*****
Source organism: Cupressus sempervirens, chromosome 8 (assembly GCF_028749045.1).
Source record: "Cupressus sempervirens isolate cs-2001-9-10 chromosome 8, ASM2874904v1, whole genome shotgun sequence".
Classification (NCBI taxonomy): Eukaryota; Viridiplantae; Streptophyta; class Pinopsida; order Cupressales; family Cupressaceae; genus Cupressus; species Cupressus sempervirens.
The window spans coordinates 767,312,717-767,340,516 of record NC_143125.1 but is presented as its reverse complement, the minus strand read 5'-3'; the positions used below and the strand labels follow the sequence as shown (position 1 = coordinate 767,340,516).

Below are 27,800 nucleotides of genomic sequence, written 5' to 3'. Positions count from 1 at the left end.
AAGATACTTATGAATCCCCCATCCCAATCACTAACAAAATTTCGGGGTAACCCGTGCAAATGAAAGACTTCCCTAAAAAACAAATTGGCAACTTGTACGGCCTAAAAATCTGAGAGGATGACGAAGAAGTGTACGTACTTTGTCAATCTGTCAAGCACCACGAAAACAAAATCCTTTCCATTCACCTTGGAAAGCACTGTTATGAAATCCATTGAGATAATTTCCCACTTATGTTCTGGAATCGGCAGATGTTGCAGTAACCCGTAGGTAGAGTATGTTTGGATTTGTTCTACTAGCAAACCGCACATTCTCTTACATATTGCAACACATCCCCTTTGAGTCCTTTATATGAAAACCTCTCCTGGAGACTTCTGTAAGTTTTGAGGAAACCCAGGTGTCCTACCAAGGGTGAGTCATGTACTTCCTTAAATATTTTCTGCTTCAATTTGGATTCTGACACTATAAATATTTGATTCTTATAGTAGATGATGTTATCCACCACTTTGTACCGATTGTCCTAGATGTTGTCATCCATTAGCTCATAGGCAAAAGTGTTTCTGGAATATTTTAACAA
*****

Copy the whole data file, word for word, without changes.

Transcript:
Source organism: Cupressus sempervirens, chromosome 8 (assembly GCF_028749045.1).
Source record: "Cupressus sempervirens isolate cs-2001-9-10 chromosome 8, ASM2874904v1, whole genome shotgun sequence".
Classification (NCBI taxonomy): Eukaryota; Viridiplantae; Streptophyta; class Pinopsida; order Cupressales; family Cupressaceae; genus Cupressus; species Cupressus sempervirens.
The window spans coordinates 767,312,717-767,340,516 of record NC_143125.1 but is presented as its reverse complement, the minus strand read 5'-3'; the positions used below and the strand labels follow the sequence as shown (position 1 = coordinate 767,340,516).

Below are 27,800 nucleotides of genomic sequence, written 5' to 3'. Positions count from 1 at the left end.
AAGATACTTATGAATCCCCCATCCCAATCACTAACAAAATTTCGGGGTAACCCGTGCAAATGAAAGACTTCCCTAAAAAACAAATTGGCAACTTGTACGGCCTAAAAATCTGAGAGGATGACGAAGAAGTGTACGTACTTTGTCAATCTGTCAAGCACCACGAAAACAAAATCCTTTCCATTCACCTTGGAAAGCACTGTTATGAAATCCATTGAGATAATTTCCCACTTATGTTCTGGAATCGGCAGATGTTGCAGTAACCCGTAGGTAGAGTATGTTTGGATTTGTTCTACTAGCAAACCGCACATTCTCTTACATATTGCAACACATCCCCTTTGAGTCCTTTATATGAAAACCTCTCCTGGAGACTTCTGTAAGTTTTGAGGAAACCCAGGTGTCCTACCAAGGGTGAGTCATGTACTTCCTTAAATATTTTCTGCTTCAATTTGGATTCTGACACTATAAATATTTGATTCTTATAGTAGATGATGTTATCCACCACTTTGTACCGATTGTCCTAGATGTTGTCATCCATTAGCTCATAGGCAAAAGTGTTTCTGGAATATTTTAACAA